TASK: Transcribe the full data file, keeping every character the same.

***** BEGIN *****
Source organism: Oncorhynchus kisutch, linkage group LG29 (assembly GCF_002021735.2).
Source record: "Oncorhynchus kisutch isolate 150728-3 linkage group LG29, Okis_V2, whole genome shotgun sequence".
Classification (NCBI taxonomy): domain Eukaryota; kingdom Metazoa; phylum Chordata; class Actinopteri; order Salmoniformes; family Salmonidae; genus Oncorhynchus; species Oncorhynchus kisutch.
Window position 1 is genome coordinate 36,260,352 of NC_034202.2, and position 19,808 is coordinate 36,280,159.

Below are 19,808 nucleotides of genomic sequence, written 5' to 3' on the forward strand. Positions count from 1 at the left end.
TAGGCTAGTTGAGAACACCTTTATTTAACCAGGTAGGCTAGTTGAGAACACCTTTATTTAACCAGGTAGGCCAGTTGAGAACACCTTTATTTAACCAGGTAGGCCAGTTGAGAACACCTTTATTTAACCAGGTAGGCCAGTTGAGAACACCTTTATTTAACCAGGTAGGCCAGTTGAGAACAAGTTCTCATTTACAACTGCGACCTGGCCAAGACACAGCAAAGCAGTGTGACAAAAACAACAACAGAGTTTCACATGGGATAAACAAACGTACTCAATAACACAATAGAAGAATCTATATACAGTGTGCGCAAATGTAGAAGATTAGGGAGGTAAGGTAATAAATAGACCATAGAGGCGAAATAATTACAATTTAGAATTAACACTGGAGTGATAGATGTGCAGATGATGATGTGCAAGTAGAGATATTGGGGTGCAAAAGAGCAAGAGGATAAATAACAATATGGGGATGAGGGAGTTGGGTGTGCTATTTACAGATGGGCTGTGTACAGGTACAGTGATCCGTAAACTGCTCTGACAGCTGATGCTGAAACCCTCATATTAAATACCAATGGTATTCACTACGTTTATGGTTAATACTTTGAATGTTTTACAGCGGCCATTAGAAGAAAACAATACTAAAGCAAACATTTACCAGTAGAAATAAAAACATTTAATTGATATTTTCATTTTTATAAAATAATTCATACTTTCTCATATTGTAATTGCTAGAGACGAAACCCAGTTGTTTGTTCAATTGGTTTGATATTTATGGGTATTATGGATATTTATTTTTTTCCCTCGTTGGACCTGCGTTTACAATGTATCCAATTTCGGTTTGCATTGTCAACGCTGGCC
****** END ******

Source organism: Oncorhynchus kisutch, linkage group LG29 (assembly GCF_002021735.2).
Source record: "Oncorhynchus kisutch isolate 150728-3 linkage group LG29, Okis_V2, whole genome shotgun sequence".
Classification (NCBI taxonomy): domain Eukaryota; kingdom Metazoa; phylum Chordata; class Actinopteri; order Salmoniformes; family Salmonidae; genus Oncorhynchus; species Oncorhynchus kisutch.
Window position 1 is genome coordinate 36,260,352 of NC_034202.2, and position 19,808 is coordinate 36,280,159.

Below are 19,808 nucleotides of genomic sequence, written 5' to 3' on the forward strand. Positions count from 1 at the left end.
TAGGCTAGTTGAGAACACCTTTATTTAACCAGGTAGGCTAGTTGAGAACACCTTTATTTAACCAGGTAGGCCAGTTGAGAACACCTTTATTTAACCAGGTAGGCCAGTTGAGAACACCTTTATTTAACCAGGTAGGCCAGTTGAGAACACCTTTATTTAACCAGGTAGGCCAGTTGAGAACAAGTTCTCATTTACAACTGCGACCTGGCCAAGACACAGCAAAGCAGTGTGACAAAAACAACAACAGAGTTTCACATGGGATAAACAAACGTACTCAATAACACAATAGAAGAATCTATATACAGTGTGCGCAAATGTAGAAGATTAGGGAGGTAAGGTAATAAATAGACCATAGAGGCGAAATAATTACAATTTAGAATTAACACTGGAGTGATAGATGTGCAGATGATGATGTGCAAGTAGAGATATTGGGGTGCAAAAGAGCAAGAGGATAAATAACAATATGGGGATGAGGGAGTTGGGTGTGCTATTTACAGATGGGCTGTGTACAGGTACAGTGATCCGTAAACTGCTCTGACAGCTGATGCTGAAACCCTCATATTAAATACCAATGGTATTCACTACGTTTATGGTTAATACTTTGAATGTTTTACAGCGGCCATTAGAAGAAAACAATACTAAAGCAAACATTTACCAGTAGAAATAAAAACATTTAATTGATATTTTCATTTTTATAAAATAATTCATACTTTCTCATATTGTAATTGCTAGAGACGAAACCCAGTTGTTTGTTCAATTGGTTTGATATTTATGGGTATTATGGATATTTATTTTTTTCCCTCGTTGGACCTGCGTTTACAATGTATCCAATTTCGGTTTGCATTGTCAACGCTGGCC